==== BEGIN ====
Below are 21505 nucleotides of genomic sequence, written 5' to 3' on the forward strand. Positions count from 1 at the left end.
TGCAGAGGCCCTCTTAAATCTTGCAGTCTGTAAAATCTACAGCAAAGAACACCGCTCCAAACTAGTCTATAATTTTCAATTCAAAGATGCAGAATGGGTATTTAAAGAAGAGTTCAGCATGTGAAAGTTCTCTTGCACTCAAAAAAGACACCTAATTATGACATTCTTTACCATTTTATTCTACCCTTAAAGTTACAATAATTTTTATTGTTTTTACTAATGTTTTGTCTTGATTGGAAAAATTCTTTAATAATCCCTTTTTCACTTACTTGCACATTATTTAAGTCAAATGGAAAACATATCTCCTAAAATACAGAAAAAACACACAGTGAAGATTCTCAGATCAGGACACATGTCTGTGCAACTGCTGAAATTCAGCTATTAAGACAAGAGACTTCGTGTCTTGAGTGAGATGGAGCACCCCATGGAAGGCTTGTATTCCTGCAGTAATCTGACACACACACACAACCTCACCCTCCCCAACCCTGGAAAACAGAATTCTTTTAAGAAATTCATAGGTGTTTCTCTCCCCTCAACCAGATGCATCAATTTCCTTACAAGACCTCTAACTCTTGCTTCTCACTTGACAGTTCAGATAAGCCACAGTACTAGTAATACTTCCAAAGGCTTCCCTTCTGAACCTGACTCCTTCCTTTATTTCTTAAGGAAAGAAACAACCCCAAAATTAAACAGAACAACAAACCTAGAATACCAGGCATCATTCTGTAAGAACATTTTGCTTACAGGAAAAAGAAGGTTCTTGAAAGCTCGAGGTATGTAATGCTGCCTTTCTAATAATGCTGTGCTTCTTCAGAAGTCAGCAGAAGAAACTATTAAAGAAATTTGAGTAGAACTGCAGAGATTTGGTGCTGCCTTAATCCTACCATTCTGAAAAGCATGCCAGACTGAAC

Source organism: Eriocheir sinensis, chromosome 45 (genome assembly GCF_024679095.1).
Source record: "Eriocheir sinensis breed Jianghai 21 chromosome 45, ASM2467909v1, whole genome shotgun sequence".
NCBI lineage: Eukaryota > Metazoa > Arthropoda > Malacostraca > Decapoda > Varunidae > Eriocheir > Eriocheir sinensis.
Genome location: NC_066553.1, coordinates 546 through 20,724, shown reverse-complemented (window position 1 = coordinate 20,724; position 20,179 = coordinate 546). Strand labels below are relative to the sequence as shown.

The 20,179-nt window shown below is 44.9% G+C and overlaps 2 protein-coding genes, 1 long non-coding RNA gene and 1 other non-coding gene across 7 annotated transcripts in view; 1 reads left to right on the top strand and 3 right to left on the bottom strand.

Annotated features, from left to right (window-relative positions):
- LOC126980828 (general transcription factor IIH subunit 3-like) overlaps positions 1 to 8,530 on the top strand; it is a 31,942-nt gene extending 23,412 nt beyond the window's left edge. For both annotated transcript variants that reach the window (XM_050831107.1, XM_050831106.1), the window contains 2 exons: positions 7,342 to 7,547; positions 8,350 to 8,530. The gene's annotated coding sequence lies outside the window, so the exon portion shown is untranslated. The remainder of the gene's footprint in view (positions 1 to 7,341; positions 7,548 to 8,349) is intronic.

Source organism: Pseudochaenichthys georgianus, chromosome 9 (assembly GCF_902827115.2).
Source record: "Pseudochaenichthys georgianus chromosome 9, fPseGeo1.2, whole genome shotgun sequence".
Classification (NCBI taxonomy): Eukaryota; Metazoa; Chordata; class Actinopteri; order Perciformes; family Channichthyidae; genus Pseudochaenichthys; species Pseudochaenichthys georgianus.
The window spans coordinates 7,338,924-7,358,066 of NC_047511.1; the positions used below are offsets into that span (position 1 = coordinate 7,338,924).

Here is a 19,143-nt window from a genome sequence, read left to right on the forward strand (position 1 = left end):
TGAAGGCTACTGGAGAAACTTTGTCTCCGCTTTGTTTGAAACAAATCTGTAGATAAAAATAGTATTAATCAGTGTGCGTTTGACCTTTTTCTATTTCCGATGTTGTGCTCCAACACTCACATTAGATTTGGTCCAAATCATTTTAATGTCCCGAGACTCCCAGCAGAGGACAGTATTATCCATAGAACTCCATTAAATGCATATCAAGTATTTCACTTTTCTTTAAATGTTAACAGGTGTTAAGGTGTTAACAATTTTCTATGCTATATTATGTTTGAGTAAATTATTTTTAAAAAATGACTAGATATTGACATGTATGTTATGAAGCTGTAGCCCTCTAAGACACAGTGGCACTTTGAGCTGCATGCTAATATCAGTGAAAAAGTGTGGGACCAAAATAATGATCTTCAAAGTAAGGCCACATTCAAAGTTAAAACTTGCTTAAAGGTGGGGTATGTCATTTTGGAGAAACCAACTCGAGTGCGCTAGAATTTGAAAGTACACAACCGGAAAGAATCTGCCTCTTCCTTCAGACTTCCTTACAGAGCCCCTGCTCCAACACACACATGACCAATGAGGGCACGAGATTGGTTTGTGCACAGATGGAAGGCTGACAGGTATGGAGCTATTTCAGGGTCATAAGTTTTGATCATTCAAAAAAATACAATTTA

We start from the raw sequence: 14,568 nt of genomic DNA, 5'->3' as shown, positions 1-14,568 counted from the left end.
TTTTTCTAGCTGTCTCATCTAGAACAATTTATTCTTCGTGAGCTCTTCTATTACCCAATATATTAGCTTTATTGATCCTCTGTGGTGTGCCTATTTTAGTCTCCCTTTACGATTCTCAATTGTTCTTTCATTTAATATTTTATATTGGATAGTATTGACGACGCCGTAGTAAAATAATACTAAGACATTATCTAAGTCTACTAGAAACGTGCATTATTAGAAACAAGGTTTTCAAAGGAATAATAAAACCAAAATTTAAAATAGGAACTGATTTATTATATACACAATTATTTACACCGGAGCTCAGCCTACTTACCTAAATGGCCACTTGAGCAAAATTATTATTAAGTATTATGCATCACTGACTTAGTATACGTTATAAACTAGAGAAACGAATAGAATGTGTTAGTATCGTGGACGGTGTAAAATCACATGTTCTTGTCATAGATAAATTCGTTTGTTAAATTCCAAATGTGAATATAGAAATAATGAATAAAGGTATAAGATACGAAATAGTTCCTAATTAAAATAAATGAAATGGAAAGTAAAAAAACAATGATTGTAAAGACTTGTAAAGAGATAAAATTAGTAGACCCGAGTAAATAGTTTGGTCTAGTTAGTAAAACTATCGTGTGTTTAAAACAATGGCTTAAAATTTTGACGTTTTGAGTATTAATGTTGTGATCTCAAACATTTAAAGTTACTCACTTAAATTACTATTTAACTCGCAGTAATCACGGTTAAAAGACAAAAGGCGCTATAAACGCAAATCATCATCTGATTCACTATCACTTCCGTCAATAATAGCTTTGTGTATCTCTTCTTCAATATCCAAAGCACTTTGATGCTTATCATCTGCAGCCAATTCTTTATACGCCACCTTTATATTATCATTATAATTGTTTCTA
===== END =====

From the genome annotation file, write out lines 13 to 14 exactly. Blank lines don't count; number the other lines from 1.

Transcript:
The window spans coordinates 7,338,924-7,358,066 of NC_047511.1; the positions used below are offsets into that span (position 1 = coordinate 7,338,924).

Here is a 19,143-nt window from a genome sequence, read left to right on the forward strand (position 1 = left end):